While it's true that males mainly secrete testosterone from the testes, oestrogen is important to male brain development in the womb. In the male brain, testosterone is converted into oestradiol, which acts on oestrogen receptors and sets the hypothalamus to "male".

Wednesday, 16 July 2008

Women and music

From an interview with kd lang by Emine Saner in today's Guardian, this quote stood out for me:

"I don't know, there's some sort of disregard for women's perspective after a while. Music and the business of music is so sexually driven ... It depends, I guess, on how you were perceived. When women make their image about youth and sexuality, and not about intellect, that's kind of a dead-end road. So I think it's a combination of self-entrapment and entrapment by society."

Tuesday, 15 July 2008

Women and Science

Article in NY Times today discussing reasons behind the gender imbalance in scientific careers. Is it because women are discriminated against or discouraged? Is it on the other hand, because hard science, such as physics and engineering don't interest women?

Monday, 14 July 2008

Pressure on Teenage Girls

Pressure to grow up too quickly, to own iPods and other items, and then exams. All examined in a Guardian article this morning.

Maternity Leave

Maternity leave damages careers. What should be done? Abolish it, or make it compulsory for men and women to share this?

There are some very interesting ideas in the Times online and I also heard the matter being discussed on Radio 2 today.

My solution? Let's give parental leave, to be shared between father and mother, and a recognition by those without children that their future health care and pensions may be in part guaranteed by those children, who are the responsibility and the future of all of us.

Wednesday, 9 July 2008

Politics and the City

I haven't looked at this very closely yet - but it may be interesting.
From the BBC website today:

TV presenter June Sarpong hopes her new website,, will be the cool place for all ambitious women to be.
The 31-year-old, best known to teenagers as the face of Channel 4's youth programme T4, reckons there is a gap in the market for fashionable young women who like celebrities and gossip - but also want to keep on top of current affairs.
The result is a slick looking site which covers, politics, news, fashion, beauty, gossip and music.

Come on, you under 40s, let me know what you think. My immediate reaction is, why do we have to sugar the pill? But hey, I'm just an old fuddy feminist.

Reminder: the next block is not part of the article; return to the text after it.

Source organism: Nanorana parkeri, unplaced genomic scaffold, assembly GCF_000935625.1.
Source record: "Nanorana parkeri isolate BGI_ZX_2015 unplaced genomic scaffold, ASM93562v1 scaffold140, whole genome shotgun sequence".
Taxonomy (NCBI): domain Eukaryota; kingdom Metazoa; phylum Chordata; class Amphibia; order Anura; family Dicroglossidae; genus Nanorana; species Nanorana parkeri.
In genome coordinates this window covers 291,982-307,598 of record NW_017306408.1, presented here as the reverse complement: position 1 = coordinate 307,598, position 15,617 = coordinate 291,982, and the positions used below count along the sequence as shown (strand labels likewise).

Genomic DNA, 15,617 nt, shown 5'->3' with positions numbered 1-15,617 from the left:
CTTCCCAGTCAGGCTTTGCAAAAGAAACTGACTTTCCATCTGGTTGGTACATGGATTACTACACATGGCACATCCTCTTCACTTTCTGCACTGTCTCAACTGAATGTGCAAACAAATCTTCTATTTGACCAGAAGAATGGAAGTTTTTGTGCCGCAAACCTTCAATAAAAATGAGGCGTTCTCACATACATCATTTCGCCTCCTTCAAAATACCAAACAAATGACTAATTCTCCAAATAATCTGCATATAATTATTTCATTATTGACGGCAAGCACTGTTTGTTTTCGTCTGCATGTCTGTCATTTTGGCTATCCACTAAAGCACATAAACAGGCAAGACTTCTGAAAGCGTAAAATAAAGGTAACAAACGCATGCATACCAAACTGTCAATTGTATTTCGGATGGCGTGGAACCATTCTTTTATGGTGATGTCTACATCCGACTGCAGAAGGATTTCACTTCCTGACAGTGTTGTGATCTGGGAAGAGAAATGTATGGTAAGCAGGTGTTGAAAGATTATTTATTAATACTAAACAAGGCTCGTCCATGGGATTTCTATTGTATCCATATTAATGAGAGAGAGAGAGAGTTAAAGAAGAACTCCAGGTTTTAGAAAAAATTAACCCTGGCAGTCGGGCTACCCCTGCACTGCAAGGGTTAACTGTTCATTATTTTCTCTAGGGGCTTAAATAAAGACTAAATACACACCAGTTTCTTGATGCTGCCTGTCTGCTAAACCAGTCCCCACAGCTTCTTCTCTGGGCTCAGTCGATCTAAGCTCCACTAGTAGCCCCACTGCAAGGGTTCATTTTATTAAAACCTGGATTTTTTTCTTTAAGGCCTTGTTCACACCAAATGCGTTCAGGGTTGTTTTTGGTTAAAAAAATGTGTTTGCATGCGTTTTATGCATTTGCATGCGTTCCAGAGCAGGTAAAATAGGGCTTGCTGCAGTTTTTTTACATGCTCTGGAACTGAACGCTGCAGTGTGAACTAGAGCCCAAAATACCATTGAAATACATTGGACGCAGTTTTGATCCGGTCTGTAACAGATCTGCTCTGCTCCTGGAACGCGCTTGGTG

How important is this teenager's FF bra cup?

The headline on the main UK news page reads -

Sleepy baby bat beds down in receptionist's FF bra cup

Above the story itself, we have Teenager finds bat asleep in bra. Why the titillating (geddit?) headline?
Yes, I know, it's a light-hearted little story to be sure - there must be a couple of cartoons in it somewhere.

Well, dang me, they've changed it, since I wrote in and commented.
It's now:
The woman who thought she was going batty when her bra vibrated.

How far have we come?

A woman's place

Ninety years after British women won the right to vote, the Guardian website Comment is free is running a week-long debate asking: how far have we come?

Monday, 7 July 2008

Some more links

Thanks to Guardian's Comment Is Free today - a few more feminist site links on the right hand side.

Male/female brain differences examined

In a series of articles in Slate magazine , Amanda Schaffer examines the quality of the science behind the highly publicised recent research into differences between male and female brains.

I'm flagging this up ( again) for summarising later.

Sunday, 6 July 2008

Sexism at Wimbledon?

Article in (where else?) the Independent on Sunday. Some of the comments left by readers rather prove the writers' point. I get a bit tired of the pantie shots from the 'crotch-cam' too. And the endless discussion about clothes. One commentator has already got Laura Robson lined up as the next fashion icon after Sharapova.

Tuesday, 1 July 2008

The Backlash

Thought-provoking article by Kira Cochrane in the Guardian about the Backlash against feminism.

From comment about bodies to high-profile employers like Alan kiss-my-arse Sugar. Another one to summarise late.